In the late spring and early summer, as a bee colony becomes overcrowded, a third of the hive stays behind and rears a new queen, while a swarm of thousands departs with the old queen to produce a daughter colony. Seeley describes how these bees evaluate potential nest sites, advertise their discoveries to one another, engage in open deliberation, choose a final site, and navigate together--as a swirling cloud of bees--to their new home. Seeley investigates how evolution has honed the decision-making methods of honeybees over millions of years, and he considers similarities between the ways that bee swarms and primate brains process information. He concludes that what works well for bees can also work well for people: any decision-making group should consist of individuals with shared interests and mutual respect, a leader's influence should be minimized, debate should be relied upon, diverse solutions should be sought, and the majority should be counted on for a dependable resolution.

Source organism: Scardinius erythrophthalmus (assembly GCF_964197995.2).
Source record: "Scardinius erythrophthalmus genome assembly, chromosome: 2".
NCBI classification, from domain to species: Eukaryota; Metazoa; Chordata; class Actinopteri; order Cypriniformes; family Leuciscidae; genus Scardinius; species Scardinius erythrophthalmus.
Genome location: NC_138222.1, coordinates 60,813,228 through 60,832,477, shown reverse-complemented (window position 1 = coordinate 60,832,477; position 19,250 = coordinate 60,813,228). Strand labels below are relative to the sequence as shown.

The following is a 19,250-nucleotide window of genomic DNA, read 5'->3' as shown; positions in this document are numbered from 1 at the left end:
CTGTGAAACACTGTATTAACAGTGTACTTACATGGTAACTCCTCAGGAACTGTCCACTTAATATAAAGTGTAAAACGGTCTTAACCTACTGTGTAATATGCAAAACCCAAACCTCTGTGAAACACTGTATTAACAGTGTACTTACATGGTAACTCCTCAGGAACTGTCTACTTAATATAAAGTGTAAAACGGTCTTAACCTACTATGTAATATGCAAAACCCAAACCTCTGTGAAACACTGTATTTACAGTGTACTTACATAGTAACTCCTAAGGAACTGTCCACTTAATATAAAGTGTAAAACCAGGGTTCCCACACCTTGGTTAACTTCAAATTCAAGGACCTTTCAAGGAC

An impressive exploration of animal behavior, Honeybee Democracy shows that decision-making groups, whether honeybee or human, can be smarter than even the smartest individuals in them.